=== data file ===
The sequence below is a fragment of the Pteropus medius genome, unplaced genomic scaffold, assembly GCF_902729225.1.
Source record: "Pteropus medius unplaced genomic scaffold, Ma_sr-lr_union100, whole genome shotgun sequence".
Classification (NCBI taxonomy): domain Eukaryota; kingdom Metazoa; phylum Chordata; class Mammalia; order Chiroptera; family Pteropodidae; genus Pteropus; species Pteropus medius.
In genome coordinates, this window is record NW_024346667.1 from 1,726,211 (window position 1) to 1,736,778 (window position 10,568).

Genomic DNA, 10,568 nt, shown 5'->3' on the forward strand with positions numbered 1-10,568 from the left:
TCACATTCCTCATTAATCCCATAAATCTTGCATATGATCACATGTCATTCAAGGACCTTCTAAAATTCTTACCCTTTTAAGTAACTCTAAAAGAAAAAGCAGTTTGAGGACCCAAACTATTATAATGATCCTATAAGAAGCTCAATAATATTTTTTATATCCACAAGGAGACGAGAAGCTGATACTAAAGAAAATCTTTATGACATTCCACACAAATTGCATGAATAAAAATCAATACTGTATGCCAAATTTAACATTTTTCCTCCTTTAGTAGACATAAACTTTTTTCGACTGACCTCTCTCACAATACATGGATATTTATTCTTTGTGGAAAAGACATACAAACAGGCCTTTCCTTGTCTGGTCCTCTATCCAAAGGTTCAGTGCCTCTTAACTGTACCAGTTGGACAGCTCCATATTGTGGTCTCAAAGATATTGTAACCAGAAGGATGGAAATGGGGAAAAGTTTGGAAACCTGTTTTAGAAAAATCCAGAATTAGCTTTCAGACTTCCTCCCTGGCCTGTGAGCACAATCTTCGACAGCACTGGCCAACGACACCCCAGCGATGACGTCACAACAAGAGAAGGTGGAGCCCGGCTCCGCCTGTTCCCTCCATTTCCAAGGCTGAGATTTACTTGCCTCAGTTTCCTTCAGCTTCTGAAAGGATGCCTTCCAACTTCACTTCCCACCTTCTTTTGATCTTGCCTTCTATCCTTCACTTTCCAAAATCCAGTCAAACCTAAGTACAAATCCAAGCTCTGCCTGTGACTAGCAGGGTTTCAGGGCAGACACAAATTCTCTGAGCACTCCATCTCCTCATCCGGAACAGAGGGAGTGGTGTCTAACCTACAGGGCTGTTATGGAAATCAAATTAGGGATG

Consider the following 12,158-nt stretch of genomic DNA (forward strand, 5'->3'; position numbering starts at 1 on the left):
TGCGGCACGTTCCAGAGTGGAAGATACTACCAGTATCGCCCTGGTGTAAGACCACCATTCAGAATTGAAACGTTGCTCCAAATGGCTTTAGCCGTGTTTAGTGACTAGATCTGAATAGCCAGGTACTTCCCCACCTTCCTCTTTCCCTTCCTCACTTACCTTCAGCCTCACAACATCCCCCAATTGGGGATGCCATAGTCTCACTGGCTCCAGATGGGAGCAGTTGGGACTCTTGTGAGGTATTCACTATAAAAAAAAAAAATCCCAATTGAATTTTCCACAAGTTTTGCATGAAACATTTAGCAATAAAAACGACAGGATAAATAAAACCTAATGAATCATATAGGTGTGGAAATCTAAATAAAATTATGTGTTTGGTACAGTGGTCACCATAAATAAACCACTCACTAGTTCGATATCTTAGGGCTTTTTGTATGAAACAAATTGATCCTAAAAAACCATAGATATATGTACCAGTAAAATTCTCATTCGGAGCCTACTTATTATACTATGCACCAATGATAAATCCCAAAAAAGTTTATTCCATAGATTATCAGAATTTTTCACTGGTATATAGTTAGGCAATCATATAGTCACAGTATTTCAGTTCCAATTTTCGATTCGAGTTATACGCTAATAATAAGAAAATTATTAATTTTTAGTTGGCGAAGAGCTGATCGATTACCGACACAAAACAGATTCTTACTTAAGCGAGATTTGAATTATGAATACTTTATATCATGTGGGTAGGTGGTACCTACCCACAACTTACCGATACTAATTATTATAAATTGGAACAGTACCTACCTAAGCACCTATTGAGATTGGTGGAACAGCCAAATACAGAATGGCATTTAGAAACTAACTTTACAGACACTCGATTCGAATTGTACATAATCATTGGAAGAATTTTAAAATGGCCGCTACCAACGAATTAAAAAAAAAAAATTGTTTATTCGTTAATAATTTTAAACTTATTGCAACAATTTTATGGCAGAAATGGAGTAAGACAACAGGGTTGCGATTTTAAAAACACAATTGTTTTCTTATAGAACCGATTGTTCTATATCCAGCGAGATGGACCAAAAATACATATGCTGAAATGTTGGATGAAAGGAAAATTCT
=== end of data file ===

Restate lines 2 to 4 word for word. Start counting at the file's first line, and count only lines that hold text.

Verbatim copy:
Source record: "Pteropus medius unplaced genomic scaffold, Ma_sr-lr_union100, whole genome shotgun sequence".
Classification (NCBI taxonomy): domain Eukaryota; kingdom Metazoa; phylum Chordata; class Mammalia; order Chiroptera; family Pteropodidae; genus Pteropus; species Pteropus medius.
In genome coordinates, this window is record NW_024346667.1 from 1,726,211 (window position 1) to 1,736,778 (window position 10,568).